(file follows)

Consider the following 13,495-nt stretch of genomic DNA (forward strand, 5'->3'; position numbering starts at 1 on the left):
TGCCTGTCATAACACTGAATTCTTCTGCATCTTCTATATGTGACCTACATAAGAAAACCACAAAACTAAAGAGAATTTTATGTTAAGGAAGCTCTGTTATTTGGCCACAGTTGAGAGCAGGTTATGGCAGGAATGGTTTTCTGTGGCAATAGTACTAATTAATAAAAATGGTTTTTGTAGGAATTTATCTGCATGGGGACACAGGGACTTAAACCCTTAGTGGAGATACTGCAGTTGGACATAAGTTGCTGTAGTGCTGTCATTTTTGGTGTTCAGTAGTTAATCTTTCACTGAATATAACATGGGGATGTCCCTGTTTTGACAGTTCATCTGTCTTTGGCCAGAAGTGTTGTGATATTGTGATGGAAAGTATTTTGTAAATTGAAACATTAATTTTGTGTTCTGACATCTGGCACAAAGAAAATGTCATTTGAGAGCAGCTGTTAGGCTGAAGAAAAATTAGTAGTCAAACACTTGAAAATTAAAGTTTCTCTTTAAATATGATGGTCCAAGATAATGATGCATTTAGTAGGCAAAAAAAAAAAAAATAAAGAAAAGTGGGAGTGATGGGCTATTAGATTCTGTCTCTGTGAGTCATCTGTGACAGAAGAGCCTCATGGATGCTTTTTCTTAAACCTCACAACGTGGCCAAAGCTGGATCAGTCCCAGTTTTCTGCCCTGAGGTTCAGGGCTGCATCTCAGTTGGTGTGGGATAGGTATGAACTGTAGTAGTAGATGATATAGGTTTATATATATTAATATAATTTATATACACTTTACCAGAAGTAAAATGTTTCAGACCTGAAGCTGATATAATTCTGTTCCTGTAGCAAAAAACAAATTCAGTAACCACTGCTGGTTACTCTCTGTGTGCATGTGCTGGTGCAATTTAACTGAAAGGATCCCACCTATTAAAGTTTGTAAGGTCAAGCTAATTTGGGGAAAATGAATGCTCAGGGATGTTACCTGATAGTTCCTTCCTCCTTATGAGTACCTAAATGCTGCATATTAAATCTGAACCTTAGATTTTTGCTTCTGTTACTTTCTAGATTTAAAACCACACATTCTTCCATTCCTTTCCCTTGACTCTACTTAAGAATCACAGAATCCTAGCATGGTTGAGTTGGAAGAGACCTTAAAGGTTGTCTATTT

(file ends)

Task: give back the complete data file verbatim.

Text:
Consider the following 13,495-nt stretch of genomic DNA (forward strand, 5'->3'; position numbering starts at 1 on the left):
TGCCTGTCATAACACTGAATTCTTCTGCATCTTCTATATGTGACCTACATAAGAAAACCACAAAACTAAAGAGAATTTTATGTTAAGGAAGCTCTGTTATTTGGCCACAGTTGAGAGCAGGTTATGGCAGGAATGGTTTTCTGTGGCAATAGTACTAATTAATAAAAATGGTTTTTGTAGGAATTTATCTGCATGGGGACACAGGGACTTAAACCCTTAGTGGAGATACTGCAGTTGGACATAAGTTGCTGTAGTGCTGTCATTTTTGGTGTTCAGTAGTTAATCTTTCACTGAATATAACATGGGGATGTCCCTGTTTTGACAGTTCATCTGTCTTTGGCCAGAAGTGTTGTGATATTGTGATGGAAAGTATTTTGTAAATTGAAACATTAATTTTGTGTTCTGACATCTGGCACAAAGAAAATGTCATTTGAGAGCAGCTGTTAGGCTGAAGAAAAATTAGTAGTCAAACACTTGAAAATTAAAGTTTCTCTTTAAATATGATGGTCCAAGATAATGATGCATTTAGTAGGCAAAAAAAAAAAAAATAAAGAAAAGTGGGAGTGATGGGCTATTAGATTCTGTCTCTGTGAGTCATCTGTGACAGAAGAGCCTCATGGATGCTTTTTCTTAAACCTCACAACGTGGCCAAAGCTGGATCAGTCCCAGTTTTCTGCCCTGAGGTTCAGGGCTGCATCTCAGTTGGTGTGGGATAGGTATGAACTGTAGTAGTAGATGATATAGGTTTATATATATTAATATAATTTATATACACTTTACCAGAAGTAAAATGTTTCAGACCTGAAGCTGATATAATTCTGTTCCTGTAGCAAAAAACAAATTCAGTAACCACTGCTGGTTACTCTCTGTGTGCATGTGCTGGTGCAATTTAACTGAAAGGATCCCACCTATTAAAGTTTGTAAGGTCAAGCTAATTTGGGGAAAATGAATGCTCAGGGATGTTACCTGATAGTTCCTTCCTCCTTATGAGTACCTAAATGCTGCATATTAAATCTGAACCTTAGATTTTTGCTTCTGTTACTTTCTAGATTTAAAACCACACATTCTTCCATTCCTTTCCCTTGACTCTACTTAAGAATCACAGAATCCTAGCATGGTTGAGTTGGAAGAGACCTTAAAGGTTGTCTATTT